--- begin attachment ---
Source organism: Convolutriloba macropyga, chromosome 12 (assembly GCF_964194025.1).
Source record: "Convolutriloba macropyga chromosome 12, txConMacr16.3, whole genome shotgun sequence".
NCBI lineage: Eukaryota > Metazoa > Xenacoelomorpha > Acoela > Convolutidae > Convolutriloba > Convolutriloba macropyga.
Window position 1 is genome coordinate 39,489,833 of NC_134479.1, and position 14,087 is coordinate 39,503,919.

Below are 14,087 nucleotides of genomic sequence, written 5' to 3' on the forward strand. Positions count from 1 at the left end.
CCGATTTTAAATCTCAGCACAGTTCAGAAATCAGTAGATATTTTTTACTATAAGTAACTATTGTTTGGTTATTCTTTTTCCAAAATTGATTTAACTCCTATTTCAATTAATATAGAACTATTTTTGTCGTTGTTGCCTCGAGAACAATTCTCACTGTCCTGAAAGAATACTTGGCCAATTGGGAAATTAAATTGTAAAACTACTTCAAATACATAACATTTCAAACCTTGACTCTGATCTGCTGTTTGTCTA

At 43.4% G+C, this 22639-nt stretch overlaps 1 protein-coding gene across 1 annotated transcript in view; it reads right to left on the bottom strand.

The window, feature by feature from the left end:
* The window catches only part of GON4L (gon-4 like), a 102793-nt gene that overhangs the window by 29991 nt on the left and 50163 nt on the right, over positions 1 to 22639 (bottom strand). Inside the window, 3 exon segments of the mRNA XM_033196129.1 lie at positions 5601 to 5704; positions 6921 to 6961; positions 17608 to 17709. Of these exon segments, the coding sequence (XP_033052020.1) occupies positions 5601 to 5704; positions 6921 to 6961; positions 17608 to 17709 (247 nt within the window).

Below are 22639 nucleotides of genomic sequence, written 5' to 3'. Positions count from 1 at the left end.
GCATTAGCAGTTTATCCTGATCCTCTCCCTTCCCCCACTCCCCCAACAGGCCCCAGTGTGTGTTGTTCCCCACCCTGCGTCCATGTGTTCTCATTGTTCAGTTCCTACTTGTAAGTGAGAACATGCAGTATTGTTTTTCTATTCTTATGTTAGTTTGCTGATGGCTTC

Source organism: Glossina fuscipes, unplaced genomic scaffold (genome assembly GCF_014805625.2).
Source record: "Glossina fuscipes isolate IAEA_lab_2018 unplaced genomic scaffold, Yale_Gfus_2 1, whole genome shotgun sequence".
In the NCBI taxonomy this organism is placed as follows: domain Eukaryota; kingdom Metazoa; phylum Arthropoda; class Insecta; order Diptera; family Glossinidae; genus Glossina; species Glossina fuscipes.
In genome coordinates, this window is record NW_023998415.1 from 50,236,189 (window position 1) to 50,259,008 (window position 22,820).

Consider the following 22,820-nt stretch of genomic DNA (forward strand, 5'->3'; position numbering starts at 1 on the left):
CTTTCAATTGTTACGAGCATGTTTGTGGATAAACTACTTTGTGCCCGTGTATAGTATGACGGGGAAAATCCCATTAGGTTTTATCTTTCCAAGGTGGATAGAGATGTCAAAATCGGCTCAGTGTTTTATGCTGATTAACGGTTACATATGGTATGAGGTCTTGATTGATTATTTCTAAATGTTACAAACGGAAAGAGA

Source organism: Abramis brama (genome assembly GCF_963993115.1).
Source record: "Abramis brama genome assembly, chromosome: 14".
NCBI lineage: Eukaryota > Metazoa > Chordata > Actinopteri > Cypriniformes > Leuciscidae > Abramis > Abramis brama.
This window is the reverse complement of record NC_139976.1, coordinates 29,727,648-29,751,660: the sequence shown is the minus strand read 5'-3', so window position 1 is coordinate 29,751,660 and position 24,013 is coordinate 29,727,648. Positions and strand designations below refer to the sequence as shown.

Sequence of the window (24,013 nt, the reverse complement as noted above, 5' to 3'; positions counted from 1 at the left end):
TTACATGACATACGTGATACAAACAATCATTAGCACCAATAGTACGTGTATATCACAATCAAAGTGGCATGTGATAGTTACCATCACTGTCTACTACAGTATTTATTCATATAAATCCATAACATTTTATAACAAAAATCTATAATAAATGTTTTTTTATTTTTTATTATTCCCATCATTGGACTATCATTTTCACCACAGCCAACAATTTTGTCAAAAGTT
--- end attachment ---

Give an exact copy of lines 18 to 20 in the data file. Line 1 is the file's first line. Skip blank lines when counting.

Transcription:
Source organism: Abramis brama (genome assembly GCF_963993115.1).
Source record: "Abramis brama genome assembly, chromosome: 14".
NCBI lineage: Eukaryota > Metazoa > Chordata > Actinopteri > Cypriniformes > Leuciscidae > Abramis > Abramis brama.